ground-pounder/touchdown-creator to pair with my hybrid starters,
McCaffrey and Ty
Montgomery, I opted to grab the more proven commodity, LeGarrette
Blount, instead of the up-and-comer, Henry, I promised myself I’d
bring home before the draft began. Oh, the pre-draft promises we
make to ourselves, right?
This, of course, puts me in the awkward position of now explaining
why I landed a guy I’m officially downgrading ahead of a guy
I desperately wanted when both were available. In short, I was willing
to secure more certainty at the cost of a lower ceiling and, since
it was the 6th round, I felt I was coming away with a pretty good
value either way. I don’t have the draft report in front of
me as I type this (I’m currently airborne on my way to a destination
draft in Austin, TX), but I seem to remember the running back ranks
being pretty thin at that stage. I definitely remember thinking,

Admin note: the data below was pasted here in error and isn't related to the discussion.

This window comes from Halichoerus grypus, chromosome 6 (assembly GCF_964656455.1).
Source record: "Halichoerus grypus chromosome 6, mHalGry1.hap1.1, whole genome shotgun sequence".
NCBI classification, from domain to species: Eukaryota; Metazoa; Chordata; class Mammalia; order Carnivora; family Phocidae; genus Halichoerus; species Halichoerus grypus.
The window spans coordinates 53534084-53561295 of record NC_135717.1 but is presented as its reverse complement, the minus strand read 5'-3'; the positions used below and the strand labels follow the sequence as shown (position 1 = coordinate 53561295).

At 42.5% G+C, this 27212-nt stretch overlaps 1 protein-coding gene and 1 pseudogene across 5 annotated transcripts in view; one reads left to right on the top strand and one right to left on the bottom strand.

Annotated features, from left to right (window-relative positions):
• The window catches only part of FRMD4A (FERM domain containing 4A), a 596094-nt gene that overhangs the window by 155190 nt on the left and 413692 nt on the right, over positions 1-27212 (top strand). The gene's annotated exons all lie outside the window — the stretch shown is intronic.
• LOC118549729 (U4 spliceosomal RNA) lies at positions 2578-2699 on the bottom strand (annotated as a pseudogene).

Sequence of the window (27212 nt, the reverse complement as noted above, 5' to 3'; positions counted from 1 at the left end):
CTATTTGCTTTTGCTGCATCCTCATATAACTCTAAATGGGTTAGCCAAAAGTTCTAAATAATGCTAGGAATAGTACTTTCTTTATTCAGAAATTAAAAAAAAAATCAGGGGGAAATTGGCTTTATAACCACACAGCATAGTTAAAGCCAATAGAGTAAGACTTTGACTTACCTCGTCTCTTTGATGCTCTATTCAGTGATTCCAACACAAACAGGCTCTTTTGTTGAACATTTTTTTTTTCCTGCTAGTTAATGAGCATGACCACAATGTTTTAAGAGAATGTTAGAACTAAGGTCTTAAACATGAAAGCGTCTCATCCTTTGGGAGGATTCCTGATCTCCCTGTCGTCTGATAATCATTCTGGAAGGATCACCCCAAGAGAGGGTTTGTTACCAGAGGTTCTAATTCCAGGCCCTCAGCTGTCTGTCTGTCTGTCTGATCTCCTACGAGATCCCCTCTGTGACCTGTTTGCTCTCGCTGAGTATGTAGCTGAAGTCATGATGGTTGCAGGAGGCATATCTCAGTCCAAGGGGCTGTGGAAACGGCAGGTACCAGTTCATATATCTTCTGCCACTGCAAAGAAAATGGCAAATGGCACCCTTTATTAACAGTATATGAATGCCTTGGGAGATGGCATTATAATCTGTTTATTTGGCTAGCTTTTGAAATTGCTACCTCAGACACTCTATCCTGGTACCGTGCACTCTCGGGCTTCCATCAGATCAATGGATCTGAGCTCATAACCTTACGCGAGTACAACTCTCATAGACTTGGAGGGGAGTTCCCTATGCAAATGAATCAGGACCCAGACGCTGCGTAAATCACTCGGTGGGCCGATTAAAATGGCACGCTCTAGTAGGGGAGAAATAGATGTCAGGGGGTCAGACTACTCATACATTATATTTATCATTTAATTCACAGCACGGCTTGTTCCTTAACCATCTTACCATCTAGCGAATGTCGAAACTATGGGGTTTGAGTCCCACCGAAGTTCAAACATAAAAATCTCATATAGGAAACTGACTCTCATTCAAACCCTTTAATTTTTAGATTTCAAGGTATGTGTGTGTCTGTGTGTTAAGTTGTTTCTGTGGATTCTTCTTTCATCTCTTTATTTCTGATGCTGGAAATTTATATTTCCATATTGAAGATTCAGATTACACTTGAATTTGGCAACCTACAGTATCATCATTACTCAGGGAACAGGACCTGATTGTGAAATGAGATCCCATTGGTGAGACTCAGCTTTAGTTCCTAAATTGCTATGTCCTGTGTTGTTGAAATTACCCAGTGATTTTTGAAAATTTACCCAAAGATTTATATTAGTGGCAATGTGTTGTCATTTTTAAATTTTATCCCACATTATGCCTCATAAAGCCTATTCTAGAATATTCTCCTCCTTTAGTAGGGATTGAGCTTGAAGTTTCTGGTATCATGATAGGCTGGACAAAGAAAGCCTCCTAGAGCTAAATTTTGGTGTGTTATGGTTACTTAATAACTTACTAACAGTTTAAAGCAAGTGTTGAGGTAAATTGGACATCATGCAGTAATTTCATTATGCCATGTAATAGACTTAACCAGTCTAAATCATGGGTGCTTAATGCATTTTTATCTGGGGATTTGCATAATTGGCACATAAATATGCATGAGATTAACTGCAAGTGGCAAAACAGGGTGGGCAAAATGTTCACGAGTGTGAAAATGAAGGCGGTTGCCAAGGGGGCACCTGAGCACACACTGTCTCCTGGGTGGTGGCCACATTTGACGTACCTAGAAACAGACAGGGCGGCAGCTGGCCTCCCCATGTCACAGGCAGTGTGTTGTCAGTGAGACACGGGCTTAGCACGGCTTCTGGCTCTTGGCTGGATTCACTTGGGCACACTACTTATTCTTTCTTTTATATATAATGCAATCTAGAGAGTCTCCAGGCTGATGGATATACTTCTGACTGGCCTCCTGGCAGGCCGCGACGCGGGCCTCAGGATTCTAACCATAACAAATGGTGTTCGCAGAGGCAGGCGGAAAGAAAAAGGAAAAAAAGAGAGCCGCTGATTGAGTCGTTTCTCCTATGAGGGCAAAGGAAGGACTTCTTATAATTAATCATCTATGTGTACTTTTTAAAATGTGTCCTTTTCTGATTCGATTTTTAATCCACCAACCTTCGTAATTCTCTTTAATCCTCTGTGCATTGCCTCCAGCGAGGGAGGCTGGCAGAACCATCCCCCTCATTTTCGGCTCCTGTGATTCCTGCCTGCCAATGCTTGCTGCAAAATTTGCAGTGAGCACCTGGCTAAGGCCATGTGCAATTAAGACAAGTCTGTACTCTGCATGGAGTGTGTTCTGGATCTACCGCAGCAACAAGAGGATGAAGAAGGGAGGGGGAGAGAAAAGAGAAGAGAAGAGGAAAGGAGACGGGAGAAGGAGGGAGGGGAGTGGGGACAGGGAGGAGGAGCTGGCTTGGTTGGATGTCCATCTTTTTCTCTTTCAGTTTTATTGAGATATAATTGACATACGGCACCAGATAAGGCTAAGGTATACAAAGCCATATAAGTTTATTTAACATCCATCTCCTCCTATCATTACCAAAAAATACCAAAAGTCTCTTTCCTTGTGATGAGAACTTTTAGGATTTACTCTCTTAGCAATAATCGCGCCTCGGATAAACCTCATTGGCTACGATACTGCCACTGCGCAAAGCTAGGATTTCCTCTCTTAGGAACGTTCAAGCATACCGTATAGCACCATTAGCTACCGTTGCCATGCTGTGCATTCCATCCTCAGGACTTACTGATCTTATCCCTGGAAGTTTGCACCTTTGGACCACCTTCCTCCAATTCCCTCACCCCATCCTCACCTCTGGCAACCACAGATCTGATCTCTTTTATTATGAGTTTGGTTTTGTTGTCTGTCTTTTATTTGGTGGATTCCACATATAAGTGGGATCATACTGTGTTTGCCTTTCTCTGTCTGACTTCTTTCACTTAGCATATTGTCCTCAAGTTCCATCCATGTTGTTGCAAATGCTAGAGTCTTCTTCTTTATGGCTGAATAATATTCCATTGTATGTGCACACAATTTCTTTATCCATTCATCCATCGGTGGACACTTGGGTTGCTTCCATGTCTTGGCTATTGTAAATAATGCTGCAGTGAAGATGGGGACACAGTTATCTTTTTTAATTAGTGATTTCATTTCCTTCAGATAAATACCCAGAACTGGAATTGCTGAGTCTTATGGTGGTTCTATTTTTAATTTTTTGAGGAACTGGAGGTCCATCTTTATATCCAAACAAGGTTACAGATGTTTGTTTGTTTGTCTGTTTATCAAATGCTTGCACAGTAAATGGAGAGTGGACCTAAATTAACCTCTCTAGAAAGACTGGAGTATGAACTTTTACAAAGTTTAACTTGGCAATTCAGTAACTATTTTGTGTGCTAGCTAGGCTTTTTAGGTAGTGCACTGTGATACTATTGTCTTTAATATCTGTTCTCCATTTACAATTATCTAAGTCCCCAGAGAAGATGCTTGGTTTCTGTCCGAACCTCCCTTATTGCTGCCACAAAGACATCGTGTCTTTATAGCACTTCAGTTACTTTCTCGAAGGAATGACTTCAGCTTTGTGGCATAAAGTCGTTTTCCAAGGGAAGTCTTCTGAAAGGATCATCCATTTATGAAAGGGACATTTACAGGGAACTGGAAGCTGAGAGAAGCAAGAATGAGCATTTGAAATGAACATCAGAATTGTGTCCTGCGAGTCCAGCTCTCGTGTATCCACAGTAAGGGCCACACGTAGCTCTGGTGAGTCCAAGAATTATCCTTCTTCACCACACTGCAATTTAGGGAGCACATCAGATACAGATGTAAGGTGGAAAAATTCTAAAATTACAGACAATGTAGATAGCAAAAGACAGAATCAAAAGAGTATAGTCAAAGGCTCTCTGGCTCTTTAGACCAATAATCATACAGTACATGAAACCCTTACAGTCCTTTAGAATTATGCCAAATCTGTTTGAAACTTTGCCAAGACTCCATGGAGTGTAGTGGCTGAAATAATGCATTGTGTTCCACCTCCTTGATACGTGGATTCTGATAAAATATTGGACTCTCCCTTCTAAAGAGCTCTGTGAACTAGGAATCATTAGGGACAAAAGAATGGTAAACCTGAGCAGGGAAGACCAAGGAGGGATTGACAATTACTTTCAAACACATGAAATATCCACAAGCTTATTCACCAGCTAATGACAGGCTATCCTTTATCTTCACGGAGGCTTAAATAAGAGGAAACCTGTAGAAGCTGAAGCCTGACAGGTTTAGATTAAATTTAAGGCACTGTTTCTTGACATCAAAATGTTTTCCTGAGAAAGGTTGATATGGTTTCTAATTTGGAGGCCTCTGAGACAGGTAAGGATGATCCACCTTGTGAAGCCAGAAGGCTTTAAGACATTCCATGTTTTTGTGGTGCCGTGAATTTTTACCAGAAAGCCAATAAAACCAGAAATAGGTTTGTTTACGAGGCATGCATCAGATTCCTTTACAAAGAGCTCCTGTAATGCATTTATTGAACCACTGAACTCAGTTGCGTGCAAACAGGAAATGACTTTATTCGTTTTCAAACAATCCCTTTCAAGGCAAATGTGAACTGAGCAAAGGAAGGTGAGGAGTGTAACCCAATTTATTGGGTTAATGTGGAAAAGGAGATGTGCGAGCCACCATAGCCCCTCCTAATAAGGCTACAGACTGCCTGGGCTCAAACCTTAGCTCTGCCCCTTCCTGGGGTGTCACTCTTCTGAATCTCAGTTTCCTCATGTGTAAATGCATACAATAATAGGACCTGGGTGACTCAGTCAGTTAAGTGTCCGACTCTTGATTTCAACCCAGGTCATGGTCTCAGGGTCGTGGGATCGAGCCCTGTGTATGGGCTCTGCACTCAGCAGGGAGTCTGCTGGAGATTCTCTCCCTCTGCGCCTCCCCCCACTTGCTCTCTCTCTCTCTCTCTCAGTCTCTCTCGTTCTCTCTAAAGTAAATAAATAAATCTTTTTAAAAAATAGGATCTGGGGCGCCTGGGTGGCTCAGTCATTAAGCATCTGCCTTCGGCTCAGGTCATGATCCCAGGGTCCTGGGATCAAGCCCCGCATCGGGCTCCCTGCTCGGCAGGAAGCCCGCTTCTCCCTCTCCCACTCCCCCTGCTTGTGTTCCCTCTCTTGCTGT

“Henry AND Blount are still around?” Yippee!
The latter’s value has obviously been depressed by the fact
he’s no longer playing for Bill Belichick or with Tom Brady.
Though I’m pretty confident he can reach double-digit touchdowns
in Philly?especially since there’s no Ryan Mathews to contend
with in the Eagles’ backfield?there ain’t no way he’s
scoring 18 again. That is where most of his value lay in 2016. If
we needed further proof there’s no such thing as “indispensable”
in Foxboro (unless your name is Brady), look no further than LeGarrette Blount. Oh, and good luck figuring out who replaces his production
for the Pats this year.